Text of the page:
When most of the supermarket chains are facing a downtrend of their annual sales revenue, Carrefour Taiwan makes a 10% growth rate in annual sales revenue in 2016, and even makes the top 5 region among Global Carrefour’s list.
What’s the secret?
Carrefour Taiwan team is always thinking about the customers: how to improve the service quality? How to achieve zero-customer-complaints in each store? How to make shoppers enjoy every moment in Carrefour Taiwan stores?
Carrefour Taiwan came to Advantech and told us, their priority in making each strategical decision is all about customers. Seeing the global retail industry is revolving, Carrefour Taiwan knows they have to go further and to lead customers to go beyond traditional retailing.
“The core is to deliver better service to our customers.” Rami Batieh, the CEO of Carrefour Taiwan said to us during his first visit to Advantech Linkou IoT campus.
This is the starting point where we begin to discuss with Carrefour Taiwan team how to create real value to shoppers who does shopping in hypermarkets and supermarkets.
In the current information and networking age, the Smart City concept represents a new phase in the next industrial revolution and sustainable city development. The Smart City concept combines the Internet of Things with the latest communication technologies to serve citizens in a smarter manner.
By Yu Sharlene with photographs from TPG – Interview with Ken Yu, Advantech Intelligent Services Vice President
One hundred years ago, the largest city in the world was London, with a population of approximately 6.5 million. However, nowadays, numerous cities have populations of 10 million or more. According to a statistical report by the United Nations, the world’s population is approximately 7 billion, 50% of whom live in cities. This figure is predicted to exceed 65% by 2050. The number of mega-cities with populations in excess of 10 million, such as Tokyo, Delhi, Seoul, Shanghai, Mumbai, Mexico City, Beijing, London, Paris, and New York, has already exceeded 30. The ongoing dramatic increase in population densities places a heavy burden on city infrastructures, local resources, and public security.
Vending machines have evolved, it’s now more than just a machine that accepts coins and dispenses products, but it is integrated with high definition displays running dynamic graphics, smart enough to detect and respond to individual viewers, interact-able with customer or their smart phones, enable product recognition technology to ensure right product is loaded and dispensed, and stay in contact with operator to send in real time data via the cloud. In the future the machines will be built to understand gestures, accept payment via NFC, dynamically adjust pricing to changing parameters and call for help via cloud when repair is needed. Continue reading →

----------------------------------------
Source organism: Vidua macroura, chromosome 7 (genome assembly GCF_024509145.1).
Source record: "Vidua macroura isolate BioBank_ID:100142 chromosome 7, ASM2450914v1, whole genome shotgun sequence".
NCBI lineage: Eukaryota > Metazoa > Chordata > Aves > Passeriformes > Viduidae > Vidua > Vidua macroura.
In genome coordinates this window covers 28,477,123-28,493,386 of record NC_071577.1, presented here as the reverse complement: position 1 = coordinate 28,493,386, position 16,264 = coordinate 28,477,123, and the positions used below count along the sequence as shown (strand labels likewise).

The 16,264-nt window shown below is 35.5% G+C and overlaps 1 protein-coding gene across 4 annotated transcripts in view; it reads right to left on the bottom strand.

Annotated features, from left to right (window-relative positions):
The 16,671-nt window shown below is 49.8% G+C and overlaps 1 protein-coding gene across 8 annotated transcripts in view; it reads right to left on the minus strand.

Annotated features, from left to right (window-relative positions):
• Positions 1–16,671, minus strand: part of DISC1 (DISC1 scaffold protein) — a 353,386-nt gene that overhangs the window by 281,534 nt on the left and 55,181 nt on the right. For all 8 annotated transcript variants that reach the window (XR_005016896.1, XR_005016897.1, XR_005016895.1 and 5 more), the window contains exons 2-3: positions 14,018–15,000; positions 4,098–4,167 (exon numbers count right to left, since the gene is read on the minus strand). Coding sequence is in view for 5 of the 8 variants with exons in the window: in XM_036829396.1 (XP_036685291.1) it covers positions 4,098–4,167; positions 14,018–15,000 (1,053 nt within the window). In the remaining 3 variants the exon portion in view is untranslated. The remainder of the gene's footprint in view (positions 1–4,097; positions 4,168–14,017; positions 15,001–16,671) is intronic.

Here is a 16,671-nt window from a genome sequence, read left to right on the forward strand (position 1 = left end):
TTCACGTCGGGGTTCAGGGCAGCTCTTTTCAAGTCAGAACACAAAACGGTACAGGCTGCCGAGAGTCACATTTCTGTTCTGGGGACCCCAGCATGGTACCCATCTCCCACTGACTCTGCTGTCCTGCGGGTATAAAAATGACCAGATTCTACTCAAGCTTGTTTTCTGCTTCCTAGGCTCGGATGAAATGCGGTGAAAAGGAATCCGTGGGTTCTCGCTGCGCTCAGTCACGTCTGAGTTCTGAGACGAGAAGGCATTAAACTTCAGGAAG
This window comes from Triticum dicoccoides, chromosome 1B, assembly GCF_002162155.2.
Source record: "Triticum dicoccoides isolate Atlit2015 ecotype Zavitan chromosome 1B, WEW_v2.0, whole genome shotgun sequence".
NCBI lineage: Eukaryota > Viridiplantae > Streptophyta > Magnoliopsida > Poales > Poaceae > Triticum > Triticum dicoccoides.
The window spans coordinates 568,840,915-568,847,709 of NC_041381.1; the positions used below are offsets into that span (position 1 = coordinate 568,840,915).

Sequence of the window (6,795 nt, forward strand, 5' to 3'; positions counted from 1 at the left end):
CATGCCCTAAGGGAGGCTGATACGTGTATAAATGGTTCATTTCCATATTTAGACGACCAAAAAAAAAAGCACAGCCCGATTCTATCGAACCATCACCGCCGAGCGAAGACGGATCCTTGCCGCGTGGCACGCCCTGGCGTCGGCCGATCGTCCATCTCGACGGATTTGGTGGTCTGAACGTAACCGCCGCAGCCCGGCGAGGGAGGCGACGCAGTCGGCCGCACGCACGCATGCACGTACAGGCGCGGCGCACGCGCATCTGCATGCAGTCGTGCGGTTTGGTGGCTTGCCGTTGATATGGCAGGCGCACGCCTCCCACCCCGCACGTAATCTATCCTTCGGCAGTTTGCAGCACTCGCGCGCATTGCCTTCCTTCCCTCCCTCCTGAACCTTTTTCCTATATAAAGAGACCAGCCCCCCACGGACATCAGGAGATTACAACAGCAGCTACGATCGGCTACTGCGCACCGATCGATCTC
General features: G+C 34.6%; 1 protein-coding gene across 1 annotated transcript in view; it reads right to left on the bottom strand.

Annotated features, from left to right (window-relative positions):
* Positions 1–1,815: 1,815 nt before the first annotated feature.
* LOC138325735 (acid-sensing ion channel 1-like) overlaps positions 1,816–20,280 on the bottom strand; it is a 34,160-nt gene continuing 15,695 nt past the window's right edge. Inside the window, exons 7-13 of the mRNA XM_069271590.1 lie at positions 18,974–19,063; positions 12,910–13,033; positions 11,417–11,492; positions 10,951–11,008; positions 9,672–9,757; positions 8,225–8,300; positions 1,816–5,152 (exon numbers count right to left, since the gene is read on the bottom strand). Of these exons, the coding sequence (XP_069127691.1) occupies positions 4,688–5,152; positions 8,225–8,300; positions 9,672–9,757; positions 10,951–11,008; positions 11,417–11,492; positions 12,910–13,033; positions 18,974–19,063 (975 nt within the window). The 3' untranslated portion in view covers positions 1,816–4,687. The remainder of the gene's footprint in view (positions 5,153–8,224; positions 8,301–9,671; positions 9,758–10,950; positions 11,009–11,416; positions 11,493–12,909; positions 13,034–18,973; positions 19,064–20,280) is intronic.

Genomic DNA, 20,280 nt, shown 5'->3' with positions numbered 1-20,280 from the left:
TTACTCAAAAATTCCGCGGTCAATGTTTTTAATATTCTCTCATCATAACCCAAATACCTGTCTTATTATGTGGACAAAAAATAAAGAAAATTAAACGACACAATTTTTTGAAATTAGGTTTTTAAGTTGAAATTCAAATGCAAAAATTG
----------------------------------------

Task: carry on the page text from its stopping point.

In the 21st century, the ubiquitous Internet of Things (IoT) technology has already generated many new applications that improve human life, bringing us the comforts, convenience, and efficiency of digital signage, bank queuing systems, bus arrival prediction systems, and automobile parking service systems, to name just a few. These applications are usually carried out by thin-client computers and devices hooked to a network with a centralized server. Many of the terminal-end computers are deployed in commercial, industrial, or transportation spaces, indoors or out, and they need to be rugged and durable; smaller form factors and less power consumption are desirable, with a view to saving space, cost, and energy.
Most consumers, myself included, harbor very real fears of our private information getting in the hands of those who could steal our identity and money, as well as damage our credit ratings. Whether it’s using a credit card or virtual wallet or typing in a PIN, there’s always in the back of the mind a concern about where that data is going and who might have access to it.
Obviously, there’s good reason for this fear. As concepts such as the connected store and Internet of Things (IoT) gain speed and spread globally, so does the potential for data, security and privacy breaches. The people who commit these crimes keep right up with the technology trajectory, looking for new opportunities to create havoc and pad their pockets. This makes it imperative for retailers to constantly upgrade their ability to secure the POS systems, interactive kiosks, and any other retail devices that are part of or connected to a retailer’s transactional systems. The consequences of a security breach or failure are too great to ignore, including everything from substantial fines to loss of consumer trust and damage to a company’s brand.
Fortunately, companies like Intel, McAfee, and Microsoft are constantly upgrading security technology and the security features of their products. Equally important, board companies, particularly members of the Intel® Intelligent Systems Alliance, are taking advantage of these security technologies and features to enable developers better ways each year to give retailers transactional products delivering ever higher levels of security. Continue reading →